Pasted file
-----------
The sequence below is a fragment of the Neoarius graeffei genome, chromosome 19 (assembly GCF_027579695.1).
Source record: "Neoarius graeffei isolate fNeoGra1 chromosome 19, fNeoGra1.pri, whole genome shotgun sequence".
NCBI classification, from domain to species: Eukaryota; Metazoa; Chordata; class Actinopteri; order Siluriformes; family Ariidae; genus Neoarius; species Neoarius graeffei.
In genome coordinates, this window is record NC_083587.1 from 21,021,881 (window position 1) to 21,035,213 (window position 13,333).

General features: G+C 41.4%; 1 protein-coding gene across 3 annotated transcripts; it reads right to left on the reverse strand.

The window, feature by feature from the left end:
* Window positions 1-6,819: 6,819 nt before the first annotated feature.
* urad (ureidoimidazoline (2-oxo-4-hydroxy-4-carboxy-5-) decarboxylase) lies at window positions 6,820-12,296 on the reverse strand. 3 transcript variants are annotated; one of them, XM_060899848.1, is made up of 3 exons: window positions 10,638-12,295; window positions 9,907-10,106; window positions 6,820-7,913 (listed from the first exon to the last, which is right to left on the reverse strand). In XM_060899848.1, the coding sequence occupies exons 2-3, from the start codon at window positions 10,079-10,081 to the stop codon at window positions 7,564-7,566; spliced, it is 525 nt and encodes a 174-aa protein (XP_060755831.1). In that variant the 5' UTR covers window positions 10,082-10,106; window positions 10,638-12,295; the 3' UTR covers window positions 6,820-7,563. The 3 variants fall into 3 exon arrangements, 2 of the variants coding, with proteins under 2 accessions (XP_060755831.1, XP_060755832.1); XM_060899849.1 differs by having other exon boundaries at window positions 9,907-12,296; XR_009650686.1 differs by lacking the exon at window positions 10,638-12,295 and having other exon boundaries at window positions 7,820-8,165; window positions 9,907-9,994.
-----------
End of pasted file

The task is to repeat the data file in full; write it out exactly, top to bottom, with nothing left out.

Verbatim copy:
The sequence below is a fragment of the Neoarius graeffei genome, chromosome 19 (assembly GCF_027579695.1).
Source record: "Neoarius graeffei isolate fNeoGra1 chromosome 19, fNeoGra1.pri, whole genome shotgun sequence".
NCBI classification, from domain to species: Eukaryota; Metazoa; Chordata; class Actinopteri; order Siluriformes; family Ariidae; genus Neoarius; species Neoarius graeffei.
In genome coordinates, this window is record NC_083587.1 from 21,021,881 (window position 1) to 21,035,213 (window position 13,333).

General features: G+C 41.4%; 1 protein-coding gene across 3 annotated transcripts; it reads right to left on the reverse strand.

The window, feature by feature from the left end:
* Window positions 1-6,819: 6,819 nt before the first annotated feature.
* urad (ureidoimidazoline (2-oxo-4-hydroxy-4-carboxy-5-) decarboxylase) lies at window positions 6,820-12,296 on the reverse strand. 3 transcript variants are annotated; one of them, XM_060899848.1, is made up of 3 exons: window positions 10,638-12,295; window positions 9,907-10,106; window positions 6,820-7,913 (listed from the first exon to the last, which is right to left on the reverse strand). In XM_060899848.1, the coding sequence occupies exons 2-3, from the start codon at window positions 10,079-10,081 to the stop codon at window positions 7,564-7,566; spliced, it is 525 nt and encodes a 174-aa protein (XP_060755831.1). In that variant the 5' UTR covers window positions 10,082-10,106; window positions 10,638-12,295; the 3' UTR covers window positions 6,820-7,563. The 3 variants fall into 3 exon arrangements, 2 of the variants coding, with proteins under 2 accessions (XP_060755831.1, XP_060755832.1); XM_060899849.1 differs by having other exon boundaries at window positions 9,907-12,296; XR_009650686.1 differs by lacking the exon at window positions 10,638-12,295 and having other exon boundaries at window positions 7,820-8,165; window positions 9,907-9,994.